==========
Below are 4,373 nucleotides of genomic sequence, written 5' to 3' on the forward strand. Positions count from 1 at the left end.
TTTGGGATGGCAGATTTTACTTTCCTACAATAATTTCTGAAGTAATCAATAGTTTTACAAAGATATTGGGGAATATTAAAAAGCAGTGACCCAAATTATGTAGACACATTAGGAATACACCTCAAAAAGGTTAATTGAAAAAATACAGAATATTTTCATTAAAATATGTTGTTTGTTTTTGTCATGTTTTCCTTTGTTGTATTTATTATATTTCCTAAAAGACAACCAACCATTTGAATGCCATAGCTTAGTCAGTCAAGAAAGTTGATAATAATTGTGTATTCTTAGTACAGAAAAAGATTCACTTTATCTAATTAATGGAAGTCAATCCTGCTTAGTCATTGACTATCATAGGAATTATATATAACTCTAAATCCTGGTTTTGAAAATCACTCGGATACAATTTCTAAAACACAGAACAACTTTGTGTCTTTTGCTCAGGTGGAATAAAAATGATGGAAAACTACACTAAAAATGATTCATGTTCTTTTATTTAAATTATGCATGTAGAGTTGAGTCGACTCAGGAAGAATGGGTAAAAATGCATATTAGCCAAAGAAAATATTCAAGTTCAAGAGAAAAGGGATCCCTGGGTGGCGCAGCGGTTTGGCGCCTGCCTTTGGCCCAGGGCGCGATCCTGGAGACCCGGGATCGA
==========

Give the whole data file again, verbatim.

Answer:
Below are 4,373 nucleotides of genomic sequence, written 5' to 3' on the forward strand. Positions count from 1 at the left end.
TTTGGGATGGCAGATTTTACTTTCCTACAATAATTTCTGAAGTAATCAATAGTTTTACAAAGATATTGGGGAATATTAAAAAGCAGTGACCCAAATTATGTAGACACATTAGGAATACACCTCAAAAAGGTTAATTGAAAAAATACAGAATATTTTCATTAAAATATGTTGTTTGTTTTTGTCATGTTTTCCTTTGTTGTATTTATTATATTTCCTAAAAGACAACCAACCATTTGAATGCCATAGCTTAGTCAGTCAAGAAAGTTGATAATAATTGTGTATTCTTAGTACAGAAAAAGATTCACTTTATCTAATTAATGGAAGTCAATCCTGCTTAGTCATTGACTATCATAGGAATTATATATAACTCTAAATCCTGGTTTTGAAAATCACTCGGATACAATTTCTAAAACACAGAACAACTTTGTGTCTTTTGCTCAGGTGGAATAAAAATGATGGAAAACTACACTAAAAATGATTCATGTTCTTTTATTTAAATTATGCATGTAGAGTTGAGTCGACTCAGGAAGAATGGGTAAAAATGCATATTAGCCAAAGAAAATATTCAAGTTCAAGAGAAAAGGGATCCCTGGGTGGCGCAGCGGTTTGGCGCCTGCCTTTGGCCCAGGGCGCGATCCTGGAGACCCGGGATCGA